Authors: OKTAY KUŞTUTAN, İBRAHİM ÇAKMAK
Abstract: The development, fecundity, and prey consumption of the Aydın Neoseiulus californicus population (McGregor) feeding on Tetranychus cinnabarinus Boisduval were studied in the laboratory at different temperatures, 65 ± 10% RH, and a 16 h L:8 h D cycle. The total development period (egg to adult) decreased linearly with increasing temperature (0.012 × T - 0.093; R^2 = 0.950). The total development threshold obtained from regression analysis was estimated to be 7.8 °C. Neoseiulus californicus required, on average, 83.3 DD to complete its development from egg to adult. Mean total and daily fecundity were highest at 25 °C, and were statistically different from those obtained at 20 and 30 °C. The net reproductive rate (R_0) was highest at 25 °C (42.92 F/F). The longest mean generation period (T_0) occurred at 20 °C (12.96 days) and the shortest occurred at 30 °C (10.12 days). The highest intrinsic rate of increase (r_m) for N. californicus was observed at 25 °C (0.3373 F/F/day) and the lowest was at 20 °C (0.2467 F/F/day). The numbers of T. cinnabarinus eggs, larvae, nymphs, and adult males eaten by N. californicus were significantly different between prey densities. Regardless of prey density, N. californicus consumed more eggs and larvae than nymphs and adult males. The functional response data of N. californicus fit reasonably well to a type-II functional response of the Holling model. The number of eggs laid by female N. californicus was the highest when T. cinnabarinus eggs were offered as prey.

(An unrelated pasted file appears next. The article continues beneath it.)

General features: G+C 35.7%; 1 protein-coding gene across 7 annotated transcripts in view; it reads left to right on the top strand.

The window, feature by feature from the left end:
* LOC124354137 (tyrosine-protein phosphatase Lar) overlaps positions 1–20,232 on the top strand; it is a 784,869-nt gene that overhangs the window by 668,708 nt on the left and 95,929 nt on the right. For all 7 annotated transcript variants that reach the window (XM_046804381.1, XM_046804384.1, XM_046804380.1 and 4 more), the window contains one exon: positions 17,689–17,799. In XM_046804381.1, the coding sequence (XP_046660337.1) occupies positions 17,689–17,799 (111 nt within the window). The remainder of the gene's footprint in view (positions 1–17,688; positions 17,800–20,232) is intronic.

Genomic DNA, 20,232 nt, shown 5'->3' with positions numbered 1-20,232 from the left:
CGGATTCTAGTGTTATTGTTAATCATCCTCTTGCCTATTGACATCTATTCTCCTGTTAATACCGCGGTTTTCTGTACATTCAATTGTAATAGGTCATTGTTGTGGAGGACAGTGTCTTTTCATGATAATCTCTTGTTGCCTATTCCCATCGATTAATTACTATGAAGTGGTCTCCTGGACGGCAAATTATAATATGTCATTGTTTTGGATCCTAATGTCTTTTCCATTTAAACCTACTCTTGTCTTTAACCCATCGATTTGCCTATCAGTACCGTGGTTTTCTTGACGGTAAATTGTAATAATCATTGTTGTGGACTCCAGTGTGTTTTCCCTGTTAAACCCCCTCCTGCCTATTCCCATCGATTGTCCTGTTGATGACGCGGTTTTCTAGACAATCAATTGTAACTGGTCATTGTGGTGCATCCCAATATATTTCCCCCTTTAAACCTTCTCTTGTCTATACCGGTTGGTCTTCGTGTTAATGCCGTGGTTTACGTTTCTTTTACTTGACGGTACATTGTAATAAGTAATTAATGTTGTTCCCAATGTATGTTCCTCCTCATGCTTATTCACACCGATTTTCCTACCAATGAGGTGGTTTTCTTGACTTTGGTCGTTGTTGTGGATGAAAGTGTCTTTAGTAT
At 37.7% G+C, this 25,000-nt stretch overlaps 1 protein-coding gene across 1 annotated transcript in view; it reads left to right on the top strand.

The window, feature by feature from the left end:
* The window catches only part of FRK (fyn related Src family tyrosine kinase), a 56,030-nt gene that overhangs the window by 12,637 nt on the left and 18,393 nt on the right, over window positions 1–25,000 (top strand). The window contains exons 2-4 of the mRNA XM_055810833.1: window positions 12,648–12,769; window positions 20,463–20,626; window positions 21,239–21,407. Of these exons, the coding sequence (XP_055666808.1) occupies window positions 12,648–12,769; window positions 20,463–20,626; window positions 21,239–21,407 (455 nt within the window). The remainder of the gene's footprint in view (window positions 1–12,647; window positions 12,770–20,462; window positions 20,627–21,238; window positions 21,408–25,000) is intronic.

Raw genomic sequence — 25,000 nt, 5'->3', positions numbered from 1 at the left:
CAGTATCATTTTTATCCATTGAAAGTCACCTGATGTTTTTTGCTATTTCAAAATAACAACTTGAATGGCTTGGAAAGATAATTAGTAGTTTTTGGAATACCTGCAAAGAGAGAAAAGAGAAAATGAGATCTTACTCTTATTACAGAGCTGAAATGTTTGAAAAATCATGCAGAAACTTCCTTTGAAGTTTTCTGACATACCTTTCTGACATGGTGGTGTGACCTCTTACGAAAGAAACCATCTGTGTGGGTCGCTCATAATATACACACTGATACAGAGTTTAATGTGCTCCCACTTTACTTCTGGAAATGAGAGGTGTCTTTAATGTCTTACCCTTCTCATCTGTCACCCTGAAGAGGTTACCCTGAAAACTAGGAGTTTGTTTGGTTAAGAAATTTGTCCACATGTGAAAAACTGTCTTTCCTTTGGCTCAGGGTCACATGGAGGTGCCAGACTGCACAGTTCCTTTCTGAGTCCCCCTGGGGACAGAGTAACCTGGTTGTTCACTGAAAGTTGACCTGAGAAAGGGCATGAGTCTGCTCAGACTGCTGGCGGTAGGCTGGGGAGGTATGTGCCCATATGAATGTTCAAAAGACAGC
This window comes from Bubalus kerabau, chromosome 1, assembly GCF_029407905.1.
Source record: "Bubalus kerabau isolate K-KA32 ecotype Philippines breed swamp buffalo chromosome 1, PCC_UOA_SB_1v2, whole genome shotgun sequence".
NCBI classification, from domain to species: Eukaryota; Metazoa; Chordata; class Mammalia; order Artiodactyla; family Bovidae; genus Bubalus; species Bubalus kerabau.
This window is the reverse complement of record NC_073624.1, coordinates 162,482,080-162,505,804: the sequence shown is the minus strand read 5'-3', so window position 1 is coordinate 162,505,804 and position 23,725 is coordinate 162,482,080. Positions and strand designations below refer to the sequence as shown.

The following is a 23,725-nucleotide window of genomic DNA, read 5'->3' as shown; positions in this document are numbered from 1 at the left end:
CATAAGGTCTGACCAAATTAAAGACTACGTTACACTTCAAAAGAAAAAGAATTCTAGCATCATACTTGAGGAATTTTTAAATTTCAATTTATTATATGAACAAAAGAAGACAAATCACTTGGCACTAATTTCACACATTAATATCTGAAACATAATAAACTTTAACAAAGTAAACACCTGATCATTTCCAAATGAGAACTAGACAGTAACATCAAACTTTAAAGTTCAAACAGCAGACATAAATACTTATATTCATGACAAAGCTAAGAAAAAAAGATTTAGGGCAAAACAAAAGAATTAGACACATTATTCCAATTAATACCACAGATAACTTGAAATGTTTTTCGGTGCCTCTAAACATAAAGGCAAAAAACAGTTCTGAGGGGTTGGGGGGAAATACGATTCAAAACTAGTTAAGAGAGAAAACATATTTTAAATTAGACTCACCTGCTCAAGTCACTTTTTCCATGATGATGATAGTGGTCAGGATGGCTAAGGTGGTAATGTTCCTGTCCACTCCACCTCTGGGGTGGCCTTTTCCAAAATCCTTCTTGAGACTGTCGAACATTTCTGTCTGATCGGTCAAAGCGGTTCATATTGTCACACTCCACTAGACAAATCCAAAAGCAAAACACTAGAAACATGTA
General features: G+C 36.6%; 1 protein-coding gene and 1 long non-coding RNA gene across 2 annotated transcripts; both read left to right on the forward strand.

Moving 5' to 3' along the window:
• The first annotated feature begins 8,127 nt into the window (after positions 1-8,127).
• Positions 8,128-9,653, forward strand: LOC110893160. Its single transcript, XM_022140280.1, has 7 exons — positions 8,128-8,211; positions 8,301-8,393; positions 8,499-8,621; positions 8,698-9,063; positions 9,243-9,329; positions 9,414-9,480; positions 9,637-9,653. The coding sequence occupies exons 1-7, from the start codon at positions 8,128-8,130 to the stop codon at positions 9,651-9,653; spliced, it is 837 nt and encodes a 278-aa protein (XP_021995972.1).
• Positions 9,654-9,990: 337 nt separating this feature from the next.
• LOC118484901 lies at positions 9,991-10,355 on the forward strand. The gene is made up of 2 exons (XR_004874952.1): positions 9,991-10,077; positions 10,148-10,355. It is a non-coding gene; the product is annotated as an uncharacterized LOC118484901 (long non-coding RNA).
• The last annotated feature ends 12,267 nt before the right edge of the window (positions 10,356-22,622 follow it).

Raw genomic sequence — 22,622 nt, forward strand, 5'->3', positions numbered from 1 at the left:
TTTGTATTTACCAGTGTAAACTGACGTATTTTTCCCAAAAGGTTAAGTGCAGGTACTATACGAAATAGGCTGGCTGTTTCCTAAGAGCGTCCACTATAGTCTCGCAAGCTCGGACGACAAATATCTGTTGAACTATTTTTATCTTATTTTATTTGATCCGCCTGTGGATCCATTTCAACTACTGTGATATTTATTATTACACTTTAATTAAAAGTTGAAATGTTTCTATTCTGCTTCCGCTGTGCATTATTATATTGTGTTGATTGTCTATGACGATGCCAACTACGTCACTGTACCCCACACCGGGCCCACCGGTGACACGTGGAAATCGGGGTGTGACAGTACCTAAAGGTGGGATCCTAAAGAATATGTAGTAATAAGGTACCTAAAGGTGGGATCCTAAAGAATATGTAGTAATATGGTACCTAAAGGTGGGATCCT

Keywords: Neoseiulus californicus, Tetranychus cinnabarinus, development, predation, reproduction, longevity
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